Family Law Property Settlements: Is there a presumption regarding the division of assets?
Family Law is often a complicated and emotional area of law and getting the correct advice about your circumstances from the very beginning can help settle your matter early. This article looks at common misconceptions that people often hold about family law matters.
Together less than 2 years, we’re not in a de facto relationship – myth
Under s4AA of the Family Law Act, a de facto relationship commences if two people who are not married (and not related) have a relationship as a couple living together on a genuine domestic basis having regard to all circumstances of their relationship.
The Court may have jurisdiction to make adjustments to the property pool of a de facto relationship prior to the parties living together for 2 years if:
• there is a child of the relationship;
• the relationship was registered under a State or Territory law; or
• one party made a substantial contribution, whether financial or non-financial, and a failure of the court to hear the property proceedings would cause that party a serious injustice.
Automatic entitlement to 50% of property – myth
Contrary to popular belief, there is no presumption that assets should be divided 50/50, 60/40 or in any other subjective proportion. Where matters fall within the jurisdiction of the Family Court, the Court has full discretion to make property orders that are just and equitable based on your particular situation.
People often receive "advice" from well-meaning friends or family as a result of their own experiences. This advice can be unhelpful as it can create a false expectation that your experience will be the same.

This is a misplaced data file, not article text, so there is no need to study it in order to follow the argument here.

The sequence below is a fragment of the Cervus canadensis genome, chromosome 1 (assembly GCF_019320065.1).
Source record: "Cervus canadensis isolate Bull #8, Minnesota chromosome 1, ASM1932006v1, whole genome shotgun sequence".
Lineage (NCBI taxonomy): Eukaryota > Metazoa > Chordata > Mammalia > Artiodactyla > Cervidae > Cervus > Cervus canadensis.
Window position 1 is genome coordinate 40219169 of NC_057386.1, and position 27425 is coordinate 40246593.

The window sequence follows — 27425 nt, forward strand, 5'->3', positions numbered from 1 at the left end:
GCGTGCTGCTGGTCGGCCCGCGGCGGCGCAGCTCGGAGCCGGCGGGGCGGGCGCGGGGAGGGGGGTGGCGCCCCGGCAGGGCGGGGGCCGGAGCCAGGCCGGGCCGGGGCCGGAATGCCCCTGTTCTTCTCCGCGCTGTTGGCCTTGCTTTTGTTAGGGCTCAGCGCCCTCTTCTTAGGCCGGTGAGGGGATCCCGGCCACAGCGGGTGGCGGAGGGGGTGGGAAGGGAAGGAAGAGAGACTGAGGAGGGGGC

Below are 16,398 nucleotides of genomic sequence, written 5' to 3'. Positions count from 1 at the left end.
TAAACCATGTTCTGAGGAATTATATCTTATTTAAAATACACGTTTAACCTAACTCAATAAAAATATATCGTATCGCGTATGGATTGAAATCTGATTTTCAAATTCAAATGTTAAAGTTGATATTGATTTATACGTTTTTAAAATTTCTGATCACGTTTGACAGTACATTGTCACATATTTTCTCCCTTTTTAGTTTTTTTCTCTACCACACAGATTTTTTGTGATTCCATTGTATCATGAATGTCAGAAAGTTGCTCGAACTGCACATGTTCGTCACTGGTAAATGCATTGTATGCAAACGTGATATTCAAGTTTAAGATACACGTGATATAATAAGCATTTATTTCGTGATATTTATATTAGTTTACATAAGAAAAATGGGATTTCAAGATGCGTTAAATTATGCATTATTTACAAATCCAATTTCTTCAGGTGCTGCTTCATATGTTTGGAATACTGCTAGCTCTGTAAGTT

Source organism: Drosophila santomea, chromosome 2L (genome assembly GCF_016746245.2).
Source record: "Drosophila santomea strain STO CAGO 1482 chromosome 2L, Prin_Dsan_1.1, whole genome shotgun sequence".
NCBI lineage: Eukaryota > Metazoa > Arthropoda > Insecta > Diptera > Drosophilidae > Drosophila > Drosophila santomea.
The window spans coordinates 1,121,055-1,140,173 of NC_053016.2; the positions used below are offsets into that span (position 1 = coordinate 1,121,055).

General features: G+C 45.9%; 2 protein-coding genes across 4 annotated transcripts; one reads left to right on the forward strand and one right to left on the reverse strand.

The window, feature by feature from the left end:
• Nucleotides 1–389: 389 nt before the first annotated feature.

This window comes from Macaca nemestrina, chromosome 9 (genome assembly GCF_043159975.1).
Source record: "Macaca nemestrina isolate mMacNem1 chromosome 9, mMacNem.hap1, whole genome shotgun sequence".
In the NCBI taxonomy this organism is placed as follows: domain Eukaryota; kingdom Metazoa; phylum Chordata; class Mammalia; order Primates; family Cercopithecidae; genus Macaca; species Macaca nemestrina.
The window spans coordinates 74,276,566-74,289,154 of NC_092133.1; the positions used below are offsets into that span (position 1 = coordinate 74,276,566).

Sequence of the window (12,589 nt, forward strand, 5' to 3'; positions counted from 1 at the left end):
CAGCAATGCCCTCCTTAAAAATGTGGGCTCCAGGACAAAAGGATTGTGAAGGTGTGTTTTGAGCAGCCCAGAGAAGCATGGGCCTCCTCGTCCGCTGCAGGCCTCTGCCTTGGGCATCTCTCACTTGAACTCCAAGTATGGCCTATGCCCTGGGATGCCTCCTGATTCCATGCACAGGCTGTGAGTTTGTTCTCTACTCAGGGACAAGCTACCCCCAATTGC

Because each person's situation is different, even if you do not intend to act on any division of property at the time, you should seek initial advice on your situation as soon after separation as possible from a Family Lawyer.
It is important to realise that one person’s settlement will probably be different from yours and others you may have heard about.
Factors to be taken into account
The factors which must be taken into account when the Family Court considers how property is to be divided are set out in the Family Law Act.
The process of the Family Court will normally involve:-
• Calculating the current value of all assets and liabilities at the time of the hearing regardless of whether they are jointly held. The Court will require all assets and liabilities to be identified which includes superannuation entitlements, as well as assets held in partnership, trusts, or companies.
• The direct financial contributions made by each person to the acquisition of assets or the preservation, improvement or maintenance of those assets.
• The indirect and non-financial contributions made by each person in the relationship. For example, the giving up of a career to allow the other person to further their own career, caring for children, and maintaining or improving assets by personal exertion such as renovations, that increase value of an asset.
• Identifying the future needs of the parties, for example, age, health, financial resources, superannuation, responsibility for care of children and income earning capacity.
Just because the partner may have reached an agreement does not mean that the Court will merely ‘rubber stamp’ the agreement. After considering all of the above, the Court will consider whether any proposed property settlement is ‘just and equitable’ in the circumstances.
No particular factor is given priority over another, meaning that someone who is the sole income earner will not necessarily be entitled to a greater financial settlement than the other person who was a ‘stay at home parent’ to the children of the relationship.
It is important for anyone considering separating from their spouse, or who has already separated, to obtain independent legal advice from an experienced Family Law practitioner about their likely property settlement entitlements.
If you would like advice, guidance or assistance about property settlement entitlements following the breakdown of a marriage or relationship, contact us on 61 2 9212 1099 or email us firstname.lastname@example.org